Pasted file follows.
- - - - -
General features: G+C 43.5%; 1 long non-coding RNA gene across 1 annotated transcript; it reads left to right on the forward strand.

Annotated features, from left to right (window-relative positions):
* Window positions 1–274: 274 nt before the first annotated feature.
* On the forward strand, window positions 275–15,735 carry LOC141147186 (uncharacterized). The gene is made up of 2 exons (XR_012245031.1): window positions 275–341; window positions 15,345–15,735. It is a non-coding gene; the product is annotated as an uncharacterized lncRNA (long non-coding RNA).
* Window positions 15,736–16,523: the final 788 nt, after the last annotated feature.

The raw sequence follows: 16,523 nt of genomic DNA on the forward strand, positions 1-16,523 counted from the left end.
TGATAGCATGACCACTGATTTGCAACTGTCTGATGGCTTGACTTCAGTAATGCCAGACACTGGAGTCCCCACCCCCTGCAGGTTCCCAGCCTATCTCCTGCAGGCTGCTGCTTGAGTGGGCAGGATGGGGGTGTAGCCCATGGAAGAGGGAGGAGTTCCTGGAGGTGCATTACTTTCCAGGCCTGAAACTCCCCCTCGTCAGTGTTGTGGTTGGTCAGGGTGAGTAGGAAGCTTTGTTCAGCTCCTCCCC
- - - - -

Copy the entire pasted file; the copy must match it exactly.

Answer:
General features: G+C 43.5%; 1 long non-coding RNA gene across 1 annotated transcript; it reads left to right on the forward strand.

Annotated features, from left to right (window-relative positions):
* Window positions 1–274: 274 nt before the first annotated feature.
* On the forward strand, window positions 275–15,735 carry LOC141147186 (uncharacterized). The gene is made up of 2 exons (XR_012245031.1): window positions 275–341; window positions 15,345–15,735. It is a non-coding gene; the product is annotated as an uncharacterized lncRNA (long non-coding RNA).
* Window positions 15,736–16,523: the final 788 nt, after the last annotated feature.

The raw sequence follows: 16,523 nt of genomic DNA on the forward strand, positions 1-16,523 counted from the left end.
TGATAGCATGACCACTGATTTGCAACTGTCTGATGGCTTGACTTCAGTAATGCCAGACACTGGAGTCCCCACCCCCTGCAGGTTCCCAGCCTATCTCCTGCAGGCTGCTGCTTGAGTGGGCAGGATGGGGGTGTAGCCCATGGAAGAGGGAGGAGTTCCTGGAGGTGCATTACTTTCCAGGCCTGAAACTCCCCCTCGTCAGTGTTGTGGTTGGTCAGGGTGAGTAGGAAGCTTTGTTCAGCTCCTCCCC